Common Roots: Design Map of Central Europe

Reflections about contemporary and historical design from Central and Eastern Europe

by eleonora usseglio prinsi
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Until 23 April 2013 the Design Museum Holon (Israel) hosts Common Root: Design Map of Central Europe.

The exhibition examines the shared traits in contemporary and historical design from Central and Eastern Europe from the past seven decades. Divided into two parts, the exhibition presents historical design from after World War II (1945-1989) and
contemporary design from after the fall of communism (1989) to the present day.
Objects have been collected from Croatia, the Czech Republic, Estonia, Hungary, Lithuania, Latvia, Poland, Romania, Slovakia and Slovenia. With the help of cultural institutes and embassies, a team of nine curators lead by Agnieszka JacobsonCielecka, have been assembled to sub-curate each of the prominent countries, giving a unique insight into the thriving design scene of each country.

Morphé Bowl by Morphé Design Studio Photography by Jan Rambousek; Top: Ornament and Crime (Lenin) by Maxim Velčovský for QUBUS Design Studio; Photography by Gabriel Urbanek

The lower gallery of the museum presents a narrative mind map, curated by Israeli designer Yael Taragan, illustrating the migration of textile traditions from Central and Eastern Europe to Israel. At the centre of the exhibit, historic objects are compared to imagery of the communist landscape in which they were produced. 

Neoline 02 Pendant Lamp by Boa Design Studio; Photography by Jan Kuděj

The circumstances between 1945 and 1989 were similar across the majority of Central and Eastern Europe; communist rule and nationalised industrial production meant that design was functional with concepts of aesthetics, ergonomics and style being of lesser importance.

After 1989, the shift from Soviet to capitalist influence led to an economic and cultural transformation; the arrival of foreign capital allowed a greater freedom of production and aesthetic awareness.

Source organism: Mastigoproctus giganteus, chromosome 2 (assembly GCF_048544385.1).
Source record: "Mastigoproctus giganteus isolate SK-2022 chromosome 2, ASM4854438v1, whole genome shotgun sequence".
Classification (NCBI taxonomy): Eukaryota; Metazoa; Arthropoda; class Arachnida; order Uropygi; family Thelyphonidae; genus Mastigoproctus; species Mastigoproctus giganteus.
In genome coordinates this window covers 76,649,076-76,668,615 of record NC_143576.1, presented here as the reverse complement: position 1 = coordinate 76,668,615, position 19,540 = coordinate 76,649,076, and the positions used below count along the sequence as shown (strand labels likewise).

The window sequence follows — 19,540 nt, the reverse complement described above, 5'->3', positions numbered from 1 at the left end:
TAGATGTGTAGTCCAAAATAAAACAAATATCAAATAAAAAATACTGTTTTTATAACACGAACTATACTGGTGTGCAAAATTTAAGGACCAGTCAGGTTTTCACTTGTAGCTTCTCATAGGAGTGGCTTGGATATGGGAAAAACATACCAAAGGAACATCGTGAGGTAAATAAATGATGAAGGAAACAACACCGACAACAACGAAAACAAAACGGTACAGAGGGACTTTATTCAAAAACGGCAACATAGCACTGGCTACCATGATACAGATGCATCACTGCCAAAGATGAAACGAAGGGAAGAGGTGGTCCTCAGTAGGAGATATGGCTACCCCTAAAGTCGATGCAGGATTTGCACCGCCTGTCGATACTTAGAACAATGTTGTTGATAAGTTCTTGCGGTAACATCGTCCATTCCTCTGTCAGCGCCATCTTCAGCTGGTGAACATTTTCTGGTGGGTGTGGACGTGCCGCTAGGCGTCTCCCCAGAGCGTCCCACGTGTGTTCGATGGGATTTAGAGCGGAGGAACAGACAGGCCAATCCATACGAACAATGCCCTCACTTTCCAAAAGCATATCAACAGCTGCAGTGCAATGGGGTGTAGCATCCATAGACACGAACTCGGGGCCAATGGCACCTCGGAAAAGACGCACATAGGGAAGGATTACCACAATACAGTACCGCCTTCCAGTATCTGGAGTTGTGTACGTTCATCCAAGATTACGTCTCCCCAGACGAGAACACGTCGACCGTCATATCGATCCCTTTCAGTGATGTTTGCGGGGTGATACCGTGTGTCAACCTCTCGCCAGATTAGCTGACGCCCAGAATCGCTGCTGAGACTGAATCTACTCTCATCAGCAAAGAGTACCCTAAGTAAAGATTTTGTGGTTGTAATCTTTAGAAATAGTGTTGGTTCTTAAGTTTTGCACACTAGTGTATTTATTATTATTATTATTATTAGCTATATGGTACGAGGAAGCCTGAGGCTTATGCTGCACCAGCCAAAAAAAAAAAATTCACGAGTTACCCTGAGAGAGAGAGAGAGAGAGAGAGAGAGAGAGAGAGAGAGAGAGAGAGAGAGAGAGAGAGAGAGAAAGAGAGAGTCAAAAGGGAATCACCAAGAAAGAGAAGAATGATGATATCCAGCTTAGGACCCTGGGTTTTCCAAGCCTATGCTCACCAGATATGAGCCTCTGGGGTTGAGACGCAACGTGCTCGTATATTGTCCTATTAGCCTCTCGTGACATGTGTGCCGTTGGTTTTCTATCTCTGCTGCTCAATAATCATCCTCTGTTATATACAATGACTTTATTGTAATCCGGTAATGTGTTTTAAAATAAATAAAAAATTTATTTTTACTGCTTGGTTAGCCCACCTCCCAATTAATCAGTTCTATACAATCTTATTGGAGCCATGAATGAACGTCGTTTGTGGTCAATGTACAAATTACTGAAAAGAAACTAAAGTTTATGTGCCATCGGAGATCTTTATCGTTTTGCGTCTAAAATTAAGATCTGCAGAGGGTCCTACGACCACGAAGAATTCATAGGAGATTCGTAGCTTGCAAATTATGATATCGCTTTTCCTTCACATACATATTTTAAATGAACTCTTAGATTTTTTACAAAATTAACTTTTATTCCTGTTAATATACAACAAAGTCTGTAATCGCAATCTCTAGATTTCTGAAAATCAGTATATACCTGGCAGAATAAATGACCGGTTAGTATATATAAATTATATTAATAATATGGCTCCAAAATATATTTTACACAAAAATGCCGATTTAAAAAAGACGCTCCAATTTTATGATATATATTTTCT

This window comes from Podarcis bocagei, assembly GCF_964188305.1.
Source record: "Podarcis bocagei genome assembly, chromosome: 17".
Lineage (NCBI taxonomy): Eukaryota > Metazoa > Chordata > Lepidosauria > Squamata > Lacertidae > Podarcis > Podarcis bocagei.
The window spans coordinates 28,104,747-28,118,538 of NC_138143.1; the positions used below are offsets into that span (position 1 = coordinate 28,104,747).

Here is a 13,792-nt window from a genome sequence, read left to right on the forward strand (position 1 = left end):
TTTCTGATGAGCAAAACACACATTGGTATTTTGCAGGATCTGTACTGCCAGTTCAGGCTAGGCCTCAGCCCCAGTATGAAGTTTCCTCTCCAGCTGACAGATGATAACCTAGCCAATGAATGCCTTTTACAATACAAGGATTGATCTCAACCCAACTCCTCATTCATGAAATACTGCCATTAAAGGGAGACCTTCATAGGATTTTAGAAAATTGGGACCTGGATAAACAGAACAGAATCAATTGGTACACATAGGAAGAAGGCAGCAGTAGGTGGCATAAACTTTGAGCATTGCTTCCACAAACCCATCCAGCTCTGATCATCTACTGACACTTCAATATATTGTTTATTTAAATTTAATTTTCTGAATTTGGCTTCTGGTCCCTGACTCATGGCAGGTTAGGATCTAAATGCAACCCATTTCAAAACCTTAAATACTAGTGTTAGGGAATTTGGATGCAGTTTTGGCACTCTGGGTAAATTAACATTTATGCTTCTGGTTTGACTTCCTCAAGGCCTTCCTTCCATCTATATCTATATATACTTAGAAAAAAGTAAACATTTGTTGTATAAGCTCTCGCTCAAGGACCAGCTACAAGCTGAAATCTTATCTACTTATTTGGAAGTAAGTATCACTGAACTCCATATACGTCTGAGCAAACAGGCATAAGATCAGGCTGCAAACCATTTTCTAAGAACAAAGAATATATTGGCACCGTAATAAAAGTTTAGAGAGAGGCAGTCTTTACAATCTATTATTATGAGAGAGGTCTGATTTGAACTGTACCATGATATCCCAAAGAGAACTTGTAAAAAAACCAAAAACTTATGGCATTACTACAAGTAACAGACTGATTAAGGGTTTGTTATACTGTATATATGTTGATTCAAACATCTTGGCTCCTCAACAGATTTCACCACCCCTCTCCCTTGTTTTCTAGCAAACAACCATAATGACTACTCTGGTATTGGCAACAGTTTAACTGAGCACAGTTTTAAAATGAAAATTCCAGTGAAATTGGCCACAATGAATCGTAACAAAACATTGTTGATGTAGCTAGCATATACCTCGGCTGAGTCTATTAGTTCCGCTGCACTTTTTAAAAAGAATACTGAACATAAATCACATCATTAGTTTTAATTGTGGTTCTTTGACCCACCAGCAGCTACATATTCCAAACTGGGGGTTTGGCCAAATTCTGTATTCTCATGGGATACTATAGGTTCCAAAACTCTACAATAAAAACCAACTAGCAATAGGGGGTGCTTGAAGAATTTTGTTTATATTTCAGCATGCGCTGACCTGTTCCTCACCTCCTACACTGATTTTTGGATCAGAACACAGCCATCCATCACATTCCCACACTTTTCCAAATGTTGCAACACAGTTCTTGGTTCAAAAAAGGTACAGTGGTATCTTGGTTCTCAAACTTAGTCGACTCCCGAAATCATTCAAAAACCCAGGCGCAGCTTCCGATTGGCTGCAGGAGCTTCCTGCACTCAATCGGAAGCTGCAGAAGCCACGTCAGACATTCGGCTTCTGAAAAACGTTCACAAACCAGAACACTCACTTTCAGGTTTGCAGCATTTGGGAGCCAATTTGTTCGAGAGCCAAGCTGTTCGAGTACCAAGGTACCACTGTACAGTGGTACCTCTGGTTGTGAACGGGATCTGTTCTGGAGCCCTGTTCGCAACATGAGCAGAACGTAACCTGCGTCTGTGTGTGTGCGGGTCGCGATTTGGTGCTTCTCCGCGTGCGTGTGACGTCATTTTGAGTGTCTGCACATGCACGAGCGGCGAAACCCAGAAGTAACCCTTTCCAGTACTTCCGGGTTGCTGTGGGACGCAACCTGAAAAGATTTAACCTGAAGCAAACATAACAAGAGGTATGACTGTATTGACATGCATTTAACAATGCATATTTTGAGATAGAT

Rather than presenting the exhibition geographically, the objects have been arranged according to common characteristics, similarities and themes. The different categories showcase the creativity, ironic humour and nostalgia within the pieces designed.

Leading guest curator Agnieszka Jacobson-Cielecka explains, ‘Over the past century, Central and Eastern Europe has experienced the rise and fall of different political orders, and had its borders repeatedly redrawn. In this historical context, design has not been examined in terms of national categories, but has instead been examined in relation to the experiences and cultural affiliations that characterise the region as a whole.

As this exhibition reveals, the individual stories of the participating designers are shaped by remarkable similarities and simultaneous developments. Despite their linguistic and national differences and the geographical distance that separate them from one another, they engage with the same concerns and questions, are inspired by the same sources, and attempt to come to terms with the same past historical events.’

Black Widow Stool by Zieta Prozessdesign 

Galit Gaon, chief curator of Design Museum Holon adds, ‘The exhibition "Common Roots" is dealing with two main aspects: the common roots of the participating countries from Central and Eastern Europe and the common roots that the Israeli design industry share with the design tradition in those countries. A decade ago one might not have considered the design innovativeness in Poland or its surrounding countries. The communist era's dark (and grey) shadow deeply influenced the world of objects, architecture and graphic design. Moving to a new era, the liberation has brought the design field new achievements, a feeling of nostalgia and the rediscovery of old traditions. ’

Spools Vase series by Mara Skujeniece

Design Museum Holon
Pinhas Eilon St. 8, Holon, Israel